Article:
Community > Forum > Google Lunar X PRIZE > New poll regarding ARCA stabilization method

New poll regarding ARCA stabilization method

Posted by: Bogdan - Tue Sep 29, 2009 11:01 am
Post new topic Reply to topic
 [ 101 posts ] 
Go to page Previous  1 ... 3, 4, 5, 6, 7  Next
New poll regarding ARCA stabilization method 

What is your opinion about Popescu - Diaconu stabilization method?
It will work 29%  29%  [ 10 ]
There is a stabilization torque but it cannot be used for real rockets 3%  3%  [ 1 ]
It will fail since it's nothing more then the pendulum rocket fallacy 35%  35%  [ 12 ]
It will fail for other reasons 21%  21%  [ 7 ]
Don't know 12%  12%  [ 4 ]
Total votes : 34

New poll regarding ARCA stabilization method 
Author Message
Spaceflight Trainee
Spaceflight Trainee
avatar
Joined: Tue Sep 22, 2009 3:04 pm
Posts: 36
Post Re: New poll regarding ARCA stabilization method   Posted on: Thu Oct 15, 2009 5:21 pm
The movie is pure art, likely built using AGI, a specialized software for this kind of things.
(You can also use AGI to display real mechanical motion governed by Newtonian laws but this is not the case of the above mentioned animation.)


Back to top
Profile
Space Station Commander
Space Station Commander
User avatar
Joined: Mon May 31, 2004 9:47 pm
Posts: 821
Location: Yerushalayim (Jerusalem) - capital of Israel!
Post Re: New poll regarding ARCA stabilization method   Posted on: Thu Oct 15, 2009 5:30 pm
JamesHughes wrote:
So why do any arrows have feathers? If without them they still work OK.

Probably because feather less arrows don't spend enough time in the air to become badly unstable? As it is they are not as accurate.

Perhaps if you fired a featherless arrow straight up as far as you could, on the way down it would be flopping around all over the place. A feathered arrow would come straight down point first.

Arrows without feathers work, but arrows with feathers work better. They fly straighter, and are more accurate. I'm not a good enough archer for the feathers to make a difference, but I still buy arrows with feathers because they look cool. :D

_________________
“Once you have tasted flight, you will forever walk the earth with your eyes turned skyward, for there you have been, and there you will always long to return.”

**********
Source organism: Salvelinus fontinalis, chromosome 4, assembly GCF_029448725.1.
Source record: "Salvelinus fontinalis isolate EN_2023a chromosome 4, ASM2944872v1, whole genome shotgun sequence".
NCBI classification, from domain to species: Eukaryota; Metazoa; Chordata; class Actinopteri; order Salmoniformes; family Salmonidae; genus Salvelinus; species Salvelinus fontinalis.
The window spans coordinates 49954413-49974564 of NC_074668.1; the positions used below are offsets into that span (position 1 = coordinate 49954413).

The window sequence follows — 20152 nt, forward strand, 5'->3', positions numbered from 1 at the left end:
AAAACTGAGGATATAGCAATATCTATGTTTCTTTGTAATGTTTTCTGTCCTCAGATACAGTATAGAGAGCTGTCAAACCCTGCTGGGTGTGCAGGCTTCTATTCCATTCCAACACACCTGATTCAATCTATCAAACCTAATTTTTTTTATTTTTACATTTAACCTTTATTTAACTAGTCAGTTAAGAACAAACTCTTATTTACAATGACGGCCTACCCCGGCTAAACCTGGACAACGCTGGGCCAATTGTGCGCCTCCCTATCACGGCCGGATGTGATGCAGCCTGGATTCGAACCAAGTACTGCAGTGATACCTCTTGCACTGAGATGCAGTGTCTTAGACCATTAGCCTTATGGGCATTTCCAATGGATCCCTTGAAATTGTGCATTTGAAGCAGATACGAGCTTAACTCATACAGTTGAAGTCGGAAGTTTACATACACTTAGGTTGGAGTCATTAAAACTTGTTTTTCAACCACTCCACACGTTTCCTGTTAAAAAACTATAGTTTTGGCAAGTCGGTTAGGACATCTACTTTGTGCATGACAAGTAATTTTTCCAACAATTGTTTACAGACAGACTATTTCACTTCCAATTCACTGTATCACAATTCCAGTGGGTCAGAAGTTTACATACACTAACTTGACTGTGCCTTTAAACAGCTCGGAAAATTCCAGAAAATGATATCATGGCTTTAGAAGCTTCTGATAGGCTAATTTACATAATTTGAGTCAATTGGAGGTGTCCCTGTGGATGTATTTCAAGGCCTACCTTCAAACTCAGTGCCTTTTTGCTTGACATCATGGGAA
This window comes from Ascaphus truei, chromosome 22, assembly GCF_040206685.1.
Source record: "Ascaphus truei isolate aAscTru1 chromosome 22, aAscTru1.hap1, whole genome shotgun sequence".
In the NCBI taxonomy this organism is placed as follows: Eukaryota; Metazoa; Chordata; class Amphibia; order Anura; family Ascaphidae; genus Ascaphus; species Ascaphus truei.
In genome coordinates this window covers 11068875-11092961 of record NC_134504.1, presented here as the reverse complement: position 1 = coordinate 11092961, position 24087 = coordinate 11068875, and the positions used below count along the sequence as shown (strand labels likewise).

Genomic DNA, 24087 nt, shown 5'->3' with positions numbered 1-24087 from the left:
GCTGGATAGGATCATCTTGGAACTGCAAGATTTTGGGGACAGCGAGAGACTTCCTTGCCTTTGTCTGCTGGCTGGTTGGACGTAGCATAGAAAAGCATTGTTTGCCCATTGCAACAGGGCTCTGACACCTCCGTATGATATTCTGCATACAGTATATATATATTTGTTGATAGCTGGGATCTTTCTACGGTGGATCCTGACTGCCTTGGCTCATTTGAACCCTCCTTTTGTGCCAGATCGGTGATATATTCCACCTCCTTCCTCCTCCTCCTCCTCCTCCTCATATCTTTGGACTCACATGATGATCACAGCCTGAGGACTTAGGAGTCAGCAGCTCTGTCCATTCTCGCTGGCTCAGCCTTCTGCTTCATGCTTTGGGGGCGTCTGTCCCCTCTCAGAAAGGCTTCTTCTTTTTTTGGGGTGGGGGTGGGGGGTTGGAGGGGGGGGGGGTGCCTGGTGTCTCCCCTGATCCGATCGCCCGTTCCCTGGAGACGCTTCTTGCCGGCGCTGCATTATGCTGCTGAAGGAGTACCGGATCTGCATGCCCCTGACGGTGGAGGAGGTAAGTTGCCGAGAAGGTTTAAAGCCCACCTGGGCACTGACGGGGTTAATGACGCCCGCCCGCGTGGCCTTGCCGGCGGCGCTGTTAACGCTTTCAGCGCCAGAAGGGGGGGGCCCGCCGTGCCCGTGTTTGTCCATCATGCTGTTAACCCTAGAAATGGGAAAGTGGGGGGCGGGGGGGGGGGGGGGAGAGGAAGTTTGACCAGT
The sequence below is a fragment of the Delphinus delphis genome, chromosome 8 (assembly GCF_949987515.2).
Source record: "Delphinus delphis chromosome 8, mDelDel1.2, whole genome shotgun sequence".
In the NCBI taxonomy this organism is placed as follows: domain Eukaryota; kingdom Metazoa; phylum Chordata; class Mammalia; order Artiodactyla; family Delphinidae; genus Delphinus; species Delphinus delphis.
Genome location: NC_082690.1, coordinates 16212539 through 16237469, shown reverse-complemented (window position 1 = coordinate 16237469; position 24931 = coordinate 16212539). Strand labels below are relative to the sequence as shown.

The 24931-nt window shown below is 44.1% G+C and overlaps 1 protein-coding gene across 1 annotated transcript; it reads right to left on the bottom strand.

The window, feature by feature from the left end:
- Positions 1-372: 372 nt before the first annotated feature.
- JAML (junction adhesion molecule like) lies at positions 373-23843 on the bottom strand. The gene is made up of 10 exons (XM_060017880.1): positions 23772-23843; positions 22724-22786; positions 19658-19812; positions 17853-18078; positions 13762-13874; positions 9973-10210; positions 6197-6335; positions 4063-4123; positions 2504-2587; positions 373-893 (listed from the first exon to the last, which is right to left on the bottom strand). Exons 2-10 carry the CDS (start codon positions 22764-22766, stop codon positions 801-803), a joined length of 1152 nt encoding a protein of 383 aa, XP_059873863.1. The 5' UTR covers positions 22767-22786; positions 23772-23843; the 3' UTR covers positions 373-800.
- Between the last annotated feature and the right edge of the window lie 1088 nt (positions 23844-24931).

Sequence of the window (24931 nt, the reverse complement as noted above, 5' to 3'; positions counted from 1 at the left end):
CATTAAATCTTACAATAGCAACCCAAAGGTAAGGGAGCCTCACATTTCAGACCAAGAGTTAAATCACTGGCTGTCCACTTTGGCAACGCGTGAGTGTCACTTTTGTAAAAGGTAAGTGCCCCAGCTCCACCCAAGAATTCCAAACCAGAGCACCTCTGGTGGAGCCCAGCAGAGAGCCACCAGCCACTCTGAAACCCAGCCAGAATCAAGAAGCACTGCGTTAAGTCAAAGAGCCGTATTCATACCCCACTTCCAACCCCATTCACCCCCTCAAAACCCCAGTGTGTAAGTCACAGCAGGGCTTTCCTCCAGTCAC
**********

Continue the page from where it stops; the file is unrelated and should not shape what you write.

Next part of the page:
-Anonymous


Back to top
Profile WWW
Spaceflight Trainee
Spaceflight Trainee
avatar
Joined: Tue Sep 22, 2009 3:04 pm
Posts: 36
Post Re: New poll regarding ARCA stabilization method   Posted on: Thu Oct 15, 2009 5:52 pm
Make an experiment.

Take an arrow preferably without feathers, put a few (heavy) iron nails around its rear side and wrap adhesive tape around nails and the arrow in order to make the arrow tail heavy. Finally shoot the bow (not inside the room, outdoors). Tell me how the arrow behaves.
Do not draw the string back too much (do not use too much force) at least at the first try.


Back to top
Profile
Space Station Commander
Space Station Commander
User avatar
Joined: Mon May 31, 2004 9:47 pm
Posts: 821
Location: Yerushalayim (Jerusalem) - capital of Israel!
Post Re: New poll regarding ARCA stabilization method   Posted on: Thu Oct 15, 2009 5:55 pm
In this video http://www.youtube.com/watch?v=dqnSNjLW0rE Stabilo is pulling a tiny mass behind it (notice that the diamond thing below it collapses in the water, at 3:52)

_________________
“Once you have tasted flight, you will forever walk the earth with your eyes turned skyward, for there you have been, and there you will always long to return.”
-Anonymous


Back to top
Profile WWW
Space Station Commander
Space Station Commander
User avatar
Joined: Mon May 31, 2004 9:47 pm
Posts: 821
Location: Yerushalayim (Jerusalem) - capital of Israel!
Post Re: New poll regarding ARCA stabilization method   Posted on: Thu Oct 15, 2009 5:59 pm
chandrayaan wrote:
Make an experiment.

Take an arrow preferably without feathers, put a few (heavy) iron nails around its rear side and wrap adhesive tape around nails and the arrow in order to make the arrow tail heavy. Finally shoot the bow (not inside the room, outdoors). Tell me how the arrow behaves.